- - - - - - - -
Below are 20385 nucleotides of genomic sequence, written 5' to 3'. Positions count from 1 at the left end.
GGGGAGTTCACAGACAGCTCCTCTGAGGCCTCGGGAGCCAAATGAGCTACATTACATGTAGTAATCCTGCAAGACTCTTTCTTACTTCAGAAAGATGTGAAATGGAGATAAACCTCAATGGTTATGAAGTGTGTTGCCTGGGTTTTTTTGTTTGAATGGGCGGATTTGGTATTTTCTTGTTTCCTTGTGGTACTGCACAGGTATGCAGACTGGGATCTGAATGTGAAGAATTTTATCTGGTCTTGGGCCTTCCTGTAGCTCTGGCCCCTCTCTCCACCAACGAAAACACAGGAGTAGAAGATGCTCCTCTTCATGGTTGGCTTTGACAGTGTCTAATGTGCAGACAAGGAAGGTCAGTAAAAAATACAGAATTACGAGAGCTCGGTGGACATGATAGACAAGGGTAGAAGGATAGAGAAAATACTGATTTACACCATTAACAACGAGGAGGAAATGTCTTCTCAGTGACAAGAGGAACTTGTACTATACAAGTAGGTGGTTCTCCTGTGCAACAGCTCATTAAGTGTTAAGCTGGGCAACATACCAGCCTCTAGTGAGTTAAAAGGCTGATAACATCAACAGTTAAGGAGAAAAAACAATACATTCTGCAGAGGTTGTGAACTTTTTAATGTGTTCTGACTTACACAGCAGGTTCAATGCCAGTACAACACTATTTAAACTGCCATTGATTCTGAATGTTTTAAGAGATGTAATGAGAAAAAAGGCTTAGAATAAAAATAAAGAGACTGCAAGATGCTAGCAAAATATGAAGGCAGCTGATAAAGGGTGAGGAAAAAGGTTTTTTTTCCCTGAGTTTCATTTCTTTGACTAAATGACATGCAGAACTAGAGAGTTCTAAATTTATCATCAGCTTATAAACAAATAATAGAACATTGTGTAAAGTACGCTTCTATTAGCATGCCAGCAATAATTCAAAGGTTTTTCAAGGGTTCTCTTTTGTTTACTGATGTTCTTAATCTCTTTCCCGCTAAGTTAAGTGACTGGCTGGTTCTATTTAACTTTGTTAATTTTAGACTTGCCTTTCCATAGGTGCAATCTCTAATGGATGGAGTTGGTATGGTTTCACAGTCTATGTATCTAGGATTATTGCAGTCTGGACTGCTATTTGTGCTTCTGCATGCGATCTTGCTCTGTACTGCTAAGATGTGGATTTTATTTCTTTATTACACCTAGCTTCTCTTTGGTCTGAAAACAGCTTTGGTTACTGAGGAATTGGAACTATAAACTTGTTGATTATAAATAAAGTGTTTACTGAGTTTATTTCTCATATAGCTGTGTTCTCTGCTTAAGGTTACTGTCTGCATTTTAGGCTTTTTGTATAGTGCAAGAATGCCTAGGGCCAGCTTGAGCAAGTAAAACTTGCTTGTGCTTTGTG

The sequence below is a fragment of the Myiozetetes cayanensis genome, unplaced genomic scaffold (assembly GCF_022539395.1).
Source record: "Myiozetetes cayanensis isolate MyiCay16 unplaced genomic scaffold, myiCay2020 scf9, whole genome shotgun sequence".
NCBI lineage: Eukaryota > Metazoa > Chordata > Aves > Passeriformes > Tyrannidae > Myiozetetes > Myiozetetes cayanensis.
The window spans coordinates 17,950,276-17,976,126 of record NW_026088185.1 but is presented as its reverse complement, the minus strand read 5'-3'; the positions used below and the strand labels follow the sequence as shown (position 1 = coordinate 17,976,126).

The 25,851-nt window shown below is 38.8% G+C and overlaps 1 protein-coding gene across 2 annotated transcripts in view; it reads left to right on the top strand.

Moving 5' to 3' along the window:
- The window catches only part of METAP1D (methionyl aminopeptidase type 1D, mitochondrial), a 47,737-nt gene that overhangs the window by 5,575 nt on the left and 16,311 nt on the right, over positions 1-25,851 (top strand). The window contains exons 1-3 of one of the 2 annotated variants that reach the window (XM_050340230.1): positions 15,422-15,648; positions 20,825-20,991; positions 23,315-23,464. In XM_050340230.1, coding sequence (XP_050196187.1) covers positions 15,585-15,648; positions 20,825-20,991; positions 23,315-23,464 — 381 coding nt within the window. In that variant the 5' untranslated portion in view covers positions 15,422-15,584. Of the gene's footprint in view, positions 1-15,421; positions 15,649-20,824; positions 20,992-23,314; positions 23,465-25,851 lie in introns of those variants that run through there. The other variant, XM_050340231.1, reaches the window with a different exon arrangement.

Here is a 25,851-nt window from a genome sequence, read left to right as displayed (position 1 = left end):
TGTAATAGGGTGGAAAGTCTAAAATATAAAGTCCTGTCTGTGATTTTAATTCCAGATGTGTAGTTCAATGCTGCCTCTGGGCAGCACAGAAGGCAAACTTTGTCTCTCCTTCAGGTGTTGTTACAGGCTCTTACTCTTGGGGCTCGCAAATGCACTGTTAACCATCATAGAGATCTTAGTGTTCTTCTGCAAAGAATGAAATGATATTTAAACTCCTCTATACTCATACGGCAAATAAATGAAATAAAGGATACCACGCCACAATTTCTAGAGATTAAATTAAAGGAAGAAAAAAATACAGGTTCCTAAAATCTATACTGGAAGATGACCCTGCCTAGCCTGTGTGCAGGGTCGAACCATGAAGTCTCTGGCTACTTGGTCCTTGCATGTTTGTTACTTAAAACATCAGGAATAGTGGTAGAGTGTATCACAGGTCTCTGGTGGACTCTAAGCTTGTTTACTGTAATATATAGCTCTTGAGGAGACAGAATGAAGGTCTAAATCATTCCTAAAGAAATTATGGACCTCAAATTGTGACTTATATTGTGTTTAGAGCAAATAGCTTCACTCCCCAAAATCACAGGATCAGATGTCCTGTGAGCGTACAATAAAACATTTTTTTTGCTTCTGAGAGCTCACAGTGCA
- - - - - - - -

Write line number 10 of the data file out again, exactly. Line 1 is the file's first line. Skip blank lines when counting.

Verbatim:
Here is a 25,851-nt window from a genome sequence, read left to right as displayed (position 1 = left end):